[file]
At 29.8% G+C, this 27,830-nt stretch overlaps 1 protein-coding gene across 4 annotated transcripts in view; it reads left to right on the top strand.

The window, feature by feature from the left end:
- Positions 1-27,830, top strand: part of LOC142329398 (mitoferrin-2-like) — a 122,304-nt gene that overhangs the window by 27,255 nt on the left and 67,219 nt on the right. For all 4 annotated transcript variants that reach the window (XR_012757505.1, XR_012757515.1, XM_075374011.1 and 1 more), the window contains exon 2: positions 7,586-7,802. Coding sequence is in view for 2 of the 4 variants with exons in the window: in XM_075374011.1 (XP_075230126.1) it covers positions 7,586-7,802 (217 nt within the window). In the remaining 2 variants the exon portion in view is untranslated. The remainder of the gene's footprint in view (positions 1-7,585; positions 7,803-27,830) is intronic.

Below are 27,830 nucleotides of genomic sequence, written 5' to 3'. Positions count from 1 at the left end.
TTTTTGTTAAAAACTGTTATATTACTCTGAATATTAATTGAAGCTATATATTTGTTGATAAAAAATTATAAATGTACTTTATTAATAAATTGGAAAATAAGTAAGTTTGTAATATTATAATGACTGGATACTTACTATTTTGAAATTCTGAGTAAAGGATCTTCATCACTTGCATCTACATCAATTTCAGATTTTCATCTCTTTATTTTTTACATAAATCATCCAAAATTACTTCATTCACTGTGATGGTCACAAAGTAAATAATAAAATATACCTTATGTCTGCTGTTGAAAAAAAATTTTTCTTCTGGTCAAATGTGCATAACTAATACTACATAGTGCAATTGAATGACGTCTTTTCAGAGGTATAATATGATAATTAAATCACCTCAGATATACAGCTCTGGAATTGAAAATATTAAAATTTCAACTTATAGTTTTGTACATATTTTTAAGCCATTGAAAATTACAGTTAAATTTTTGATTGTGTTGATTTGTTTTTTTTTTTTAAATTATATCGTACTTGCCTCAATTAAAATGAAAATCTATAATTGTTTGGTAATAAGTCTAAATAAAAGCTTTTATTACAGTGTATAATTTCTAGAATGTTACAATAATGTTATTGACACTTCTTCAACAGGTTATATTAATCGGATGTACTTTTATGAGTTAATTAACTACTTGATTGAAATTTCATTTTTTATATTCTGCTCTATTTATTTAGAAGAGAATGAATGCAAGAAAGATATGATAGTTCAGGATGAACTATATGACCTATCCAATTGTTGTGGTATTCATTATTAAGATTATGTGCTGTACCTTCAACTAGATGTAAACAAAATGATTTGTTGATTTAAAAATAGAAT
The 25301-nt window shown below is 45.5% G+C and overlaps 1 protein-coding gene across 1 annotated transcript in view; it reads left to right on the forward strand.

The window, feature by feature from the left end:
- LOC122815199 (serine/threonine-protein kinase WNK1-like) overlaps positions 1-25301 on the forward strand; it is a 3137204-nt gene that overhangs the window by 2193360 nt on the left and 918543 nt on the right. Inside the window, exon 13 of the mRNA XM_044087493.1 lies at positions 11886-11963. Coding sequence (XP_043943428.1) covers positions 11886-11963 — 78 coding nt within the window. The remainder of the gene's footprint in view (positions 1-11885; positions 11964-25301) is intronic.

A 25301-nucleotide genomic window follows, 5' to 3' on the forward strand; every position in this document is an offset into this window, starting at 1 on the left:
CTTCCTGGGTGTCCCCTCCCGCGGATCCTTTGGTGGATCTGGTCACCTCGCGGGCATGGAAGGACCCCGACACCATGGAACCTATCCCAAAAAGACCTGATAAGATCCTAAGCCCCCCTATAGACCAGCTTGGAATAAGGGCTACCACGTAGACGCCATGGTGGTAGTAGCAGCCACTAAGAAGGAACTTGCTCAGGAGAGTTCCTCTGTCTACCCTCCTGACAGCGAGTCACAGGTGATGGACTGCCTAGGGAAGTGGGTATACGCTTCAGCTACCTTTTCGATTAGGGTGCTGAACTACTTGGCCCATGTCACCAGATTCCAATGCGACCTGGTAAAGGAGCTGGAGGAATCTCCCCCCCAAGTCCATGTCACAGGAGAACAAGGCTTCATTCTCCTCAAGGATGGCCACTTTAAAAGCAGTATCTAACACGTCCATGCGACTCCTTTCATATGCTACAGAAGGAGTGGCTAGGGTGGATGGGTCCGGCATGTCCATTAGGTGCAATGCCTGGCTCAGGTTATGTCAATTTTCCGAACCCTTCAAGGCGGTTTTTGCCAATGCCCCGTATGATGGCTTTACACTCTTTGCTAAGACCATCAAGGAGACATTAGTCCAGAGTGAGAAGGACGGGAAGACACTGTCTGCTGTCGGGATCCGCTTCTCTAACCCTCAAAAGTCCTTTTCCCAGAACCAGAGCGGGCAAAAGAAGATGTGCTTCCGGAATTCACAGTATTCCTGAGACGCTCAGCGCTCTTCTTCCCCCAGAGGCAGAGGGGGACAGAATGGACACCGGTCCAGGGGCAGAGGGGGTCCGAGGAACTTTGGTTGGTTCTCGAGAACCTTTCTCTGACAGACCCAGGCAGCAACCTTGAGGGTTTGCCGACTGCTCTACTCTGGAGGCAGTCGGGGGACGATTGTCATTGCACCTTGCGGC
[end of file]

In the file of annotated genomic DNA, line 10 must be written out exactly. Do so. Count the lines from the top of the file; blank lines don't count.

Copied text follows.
CTTCCTGGGTGTCCCCTCCCGCGGATCCTTTGGTGGATCTGGTCACCTCGCGGGCATGGAAGGACCCCGACACCATGGAACCTATCCCAAAAAGACCTGATAAGATCCTAAGCCCCCCTATAGACCAGCTTGGAATAAGGGCTACCACGTAGACGCCATGGTGGTAGTAGCAGCCACTAAGAAGGAACTTGCTCAGGAGAGTTCCTCTGTCTACCCTCCTGACAGCGAGTCACAGGTGATGGACTGCCTAGGGAAGTGGGTATACGCTTCAGCTACCTTTTCGATTAGGGTGCTGAACTACTTGGCCCATGTCACCAGATTCCAATGCGACCTGGTAAAGGAGCTGGAGGAATCTCCCCCCCAAGTCCATGTCACAGGAGAACAAGGCTTCATTCTCCTCAAGGATGGCCACTTTAAAAGCAGTATCTAACACGTCCATGCGACTCCTTTCATATGCTACAGAAGGAGTGGCTAGGGTGGATGGGTCCGGCATGTCCATTAGGTGCAATGCCTGGCTCAGGTTATGTCAATTTTCCGAACCCTTCAAGGCGGTTTTTGCCAATGCCCCGTATGATGGCTTTACACTCTTTGCTAAGACCATCAAGGAGACATTAGTCCAGAGTGAGAAGGACGGGAAGACACTGTCTGCTGTCGGGATCCGCTTCTCTAACCCTCAAAAGTCCTTTTCCCAGAACCAGAGCGGGCAAAAGAAGATGTGCTTCCGGAATTCACAGTATTCCTGAGACGCTCAGCGCTCTTCTTCCCCCAGAGGCAGAGGGGGACAGAATGGACACCGGTCCAGGGGCAGAGGGGGTCCGAGGAACTTTGGTTGGTTCTCGAGAACCTTTCTCTGACAGACCCAGGCAGCAACCTTGAGGGTTTGCCGACTGCTCTACTCTGGAGGCAGTCGGGGGACGATTGTCATTGCACCTTGCGGC